The sky isn’t falling, but stock prices are certainly under pressure. The recent carnage has engulfed stocks from virtually all over the world. The Chinese started the ball rolling with weak economic numbers that included its manufacturing as well as the all-important consumer service sector.
China's economy is worse than reported. Bank deposits, car sales and manufacturing indicate that their economy is likely growing at half the pace that their published GDP numbers show. China’s weakening economy is causing the yuan, China’s currency, to fall, which could cause commodity prices to drop further.
And declining oil, metals and commodity prices will probably produce another bout of selling in stocks around the globe.
North Korea’s nuclear bomb testing is unnerving, but the affect on stocks should be short-lived. However, rising tensions in the Middle East between Saudi Arabia and Iran could provide an excuse for the Saudis to open the spigots further and flood the world with cheap oil. The Saudis would love to inflict pain on U.S. oil frackers, as well as Iranian oil drillers who will get the green light to produce more oil when economic sanctions are lifted.
We have learned that low oil prices equate to low stock prices. In my opinion, the weak Chinese economy and lower oil prices will cause havoc to U.S. stock prices in the first half of 2016. Some of these problems will abate in the second half of 2016, which will scare the bears and spark a solid bull market.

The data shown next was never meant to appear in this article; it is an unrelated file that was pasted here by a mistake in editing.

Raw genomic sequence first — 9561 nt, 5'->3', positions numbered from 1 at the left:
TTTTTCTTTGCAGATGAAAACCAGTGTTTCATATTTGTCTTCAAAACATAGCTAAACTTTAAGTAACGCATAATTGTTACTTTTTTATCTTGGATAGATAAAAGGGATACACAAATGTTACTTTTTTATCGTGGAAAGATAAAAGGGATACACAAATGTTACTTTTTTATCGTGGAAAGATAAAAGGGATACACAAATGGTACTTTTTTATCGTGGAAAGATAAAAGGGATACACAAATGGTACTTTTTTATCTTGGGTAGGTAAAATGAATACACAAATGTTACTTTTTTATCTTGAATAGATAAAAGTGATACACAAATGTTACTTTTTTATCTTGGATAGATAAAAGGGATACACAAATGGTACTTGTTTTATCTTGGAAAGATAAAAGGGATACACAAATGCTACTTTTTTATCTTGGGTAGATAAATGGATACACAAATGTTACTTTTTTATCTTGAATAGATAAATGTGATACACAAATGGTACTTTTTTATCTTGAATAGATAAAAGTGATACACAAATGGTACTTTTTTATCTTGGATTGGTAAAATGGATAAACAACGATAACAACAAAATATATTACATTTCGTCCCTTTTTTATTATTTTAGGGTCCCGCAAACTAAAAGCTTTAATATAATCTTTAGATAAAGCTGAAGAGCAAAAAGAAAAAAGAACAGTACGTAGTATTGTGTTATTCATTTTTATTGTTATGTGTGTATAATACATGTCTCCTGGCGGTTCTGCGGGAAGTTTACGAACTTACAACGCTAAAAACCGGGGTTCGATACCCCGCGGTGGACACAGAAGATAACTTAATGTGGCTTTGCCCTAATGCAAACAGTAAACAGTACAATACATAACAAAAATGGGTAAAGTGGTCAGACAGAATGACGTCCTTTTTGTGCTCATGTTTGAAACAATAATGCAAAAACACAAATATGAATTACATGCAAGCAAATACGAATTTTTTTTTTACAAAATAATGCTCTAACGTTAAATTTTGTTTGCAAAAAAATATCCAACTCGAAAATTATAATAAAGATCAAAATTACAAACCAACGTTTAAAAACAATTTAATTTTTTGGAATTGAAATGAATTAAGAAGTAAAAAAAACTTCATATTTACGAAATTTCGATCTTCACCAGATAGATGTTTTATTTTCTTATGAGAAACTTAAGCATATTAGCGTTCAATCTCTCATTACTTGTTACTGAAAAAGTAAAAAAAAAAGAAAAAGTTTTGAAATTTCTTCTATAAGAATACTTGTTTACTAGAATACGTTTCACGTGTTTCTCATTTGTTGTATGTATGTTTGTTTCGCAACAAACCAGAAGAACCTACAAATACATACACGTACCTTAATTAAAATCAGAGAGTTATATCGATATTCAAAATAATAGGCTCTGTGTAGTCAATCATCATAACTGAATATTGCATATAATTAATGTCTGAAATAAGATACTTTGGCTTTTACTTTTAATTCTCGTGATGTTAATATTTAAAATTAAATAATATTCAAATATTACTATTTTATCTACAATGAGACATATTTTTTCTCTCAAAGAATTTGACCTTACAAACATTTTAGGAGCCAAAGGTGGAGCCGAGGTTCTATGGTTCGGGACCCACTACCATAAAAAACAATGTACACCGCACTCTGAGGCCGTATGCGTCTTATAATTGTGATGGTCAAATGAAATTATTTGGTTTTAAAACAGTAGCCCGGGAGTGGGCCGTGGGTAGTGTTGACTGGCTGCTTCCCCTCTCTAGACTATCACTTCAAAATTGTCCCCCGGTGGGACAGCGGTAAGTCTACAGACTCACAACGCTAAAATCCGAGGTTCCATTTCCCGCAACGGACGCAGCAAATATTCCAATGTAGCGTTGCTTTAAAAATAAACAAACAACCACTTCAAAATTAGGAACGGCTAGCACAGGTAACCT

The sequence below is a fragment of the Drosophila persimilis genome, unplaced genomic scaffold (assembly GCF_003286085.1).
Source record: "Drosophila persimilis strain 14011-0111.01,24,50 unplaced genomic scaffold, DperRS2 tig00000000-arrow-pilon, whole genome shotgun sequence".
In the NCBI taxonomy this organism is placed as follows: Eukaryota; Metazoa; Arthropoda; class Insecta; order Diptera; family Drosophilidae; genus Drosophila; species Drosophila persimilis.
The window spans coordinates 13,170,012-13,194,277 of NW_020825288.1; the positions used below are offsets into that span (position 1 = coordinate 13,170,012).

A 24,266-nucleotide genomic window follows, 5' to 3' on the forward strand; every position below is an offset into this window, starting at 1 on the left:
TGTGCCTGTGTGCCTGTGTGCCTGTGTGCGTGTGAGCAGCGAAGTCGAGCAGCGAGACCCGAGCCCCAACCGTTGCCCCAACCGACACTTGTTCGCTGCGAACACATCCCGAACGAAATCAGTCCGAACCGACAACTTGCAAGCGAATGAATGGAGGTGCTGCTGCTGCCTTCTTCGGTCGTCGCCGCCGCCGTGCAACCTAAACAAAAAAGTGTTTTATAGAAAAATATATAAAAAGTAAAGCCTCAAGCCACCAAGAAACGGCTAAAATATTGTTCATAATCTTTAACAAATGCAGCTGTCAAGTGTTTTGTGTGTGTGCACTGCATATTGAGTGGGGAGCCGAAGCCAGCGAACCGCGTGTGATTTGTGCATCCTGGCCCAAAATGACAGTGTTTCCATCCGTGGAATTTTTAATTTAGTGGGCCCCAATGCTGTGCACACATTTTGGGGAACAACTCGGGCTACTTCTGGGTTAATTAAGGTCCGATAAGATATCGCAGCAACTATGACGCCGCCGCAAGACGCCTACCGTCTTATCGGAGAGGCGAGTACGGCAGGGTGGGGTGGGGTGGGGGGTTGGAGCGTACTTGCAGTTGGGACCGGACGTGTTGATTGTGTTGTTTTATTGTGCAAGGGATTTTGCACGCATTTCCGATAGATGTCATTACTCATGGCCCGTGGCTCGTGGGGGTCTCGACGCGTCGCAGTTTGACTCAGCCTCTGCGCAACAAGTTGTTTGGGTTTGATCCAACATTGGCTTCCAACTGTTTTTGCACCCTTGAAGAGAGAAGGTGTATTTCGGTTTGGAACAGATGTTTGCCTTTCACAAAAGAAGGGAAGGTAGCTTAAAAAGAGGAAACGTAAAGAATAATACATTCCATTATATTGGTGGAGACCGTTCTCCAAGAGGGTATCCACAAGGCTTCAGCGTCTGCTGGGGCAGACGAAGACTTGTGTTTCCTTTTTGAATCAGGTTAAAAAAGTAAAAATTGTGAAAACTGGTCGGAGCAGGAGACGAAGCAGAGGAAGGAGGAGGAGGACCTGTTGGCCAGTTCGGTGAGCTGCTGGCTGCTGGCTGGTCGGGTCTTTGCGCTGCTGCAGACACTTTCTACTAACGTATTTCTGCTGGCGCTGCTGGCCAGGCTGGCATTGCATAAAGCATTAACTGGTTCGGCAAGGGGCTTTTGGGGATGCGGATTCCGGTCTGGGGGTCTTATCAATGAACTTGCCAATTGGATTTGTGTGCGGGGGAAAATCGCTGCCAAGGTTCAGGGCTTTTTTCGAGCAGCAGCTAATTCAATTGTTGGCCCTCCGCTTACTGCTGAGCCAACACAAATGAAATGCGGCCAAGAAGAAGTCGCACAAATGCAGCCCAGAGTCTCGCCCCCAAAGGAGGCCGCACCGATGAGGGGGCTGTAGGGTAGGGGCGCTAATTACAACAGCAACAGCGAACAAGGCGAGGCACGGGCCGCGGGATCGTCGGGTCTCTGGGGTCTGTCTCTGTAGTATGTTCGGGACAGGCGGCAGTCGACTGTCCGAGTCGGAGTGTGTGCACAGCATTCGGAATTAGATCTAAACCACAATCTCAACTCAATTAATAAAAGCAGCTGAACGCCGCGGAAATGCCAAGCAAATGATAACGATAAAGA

I have included very conservative stocks and ETFs in this month’s Cabot Value Model to ease the pain if the stock market falters during the next few weeks or months. I advise selling speculative growth stocks with high price-to-earnings ratios and switch into conservative stocks that are undervalued.
This is an excerpt from Cabot Benjamin Graham Value Investor, which features the very best undervalued stocks to buy right now. Chief Analyst J. Royden Ward tells you exactly which undervalued stocks to buy and when to take profits. This advisory is ideal for conservative investors.
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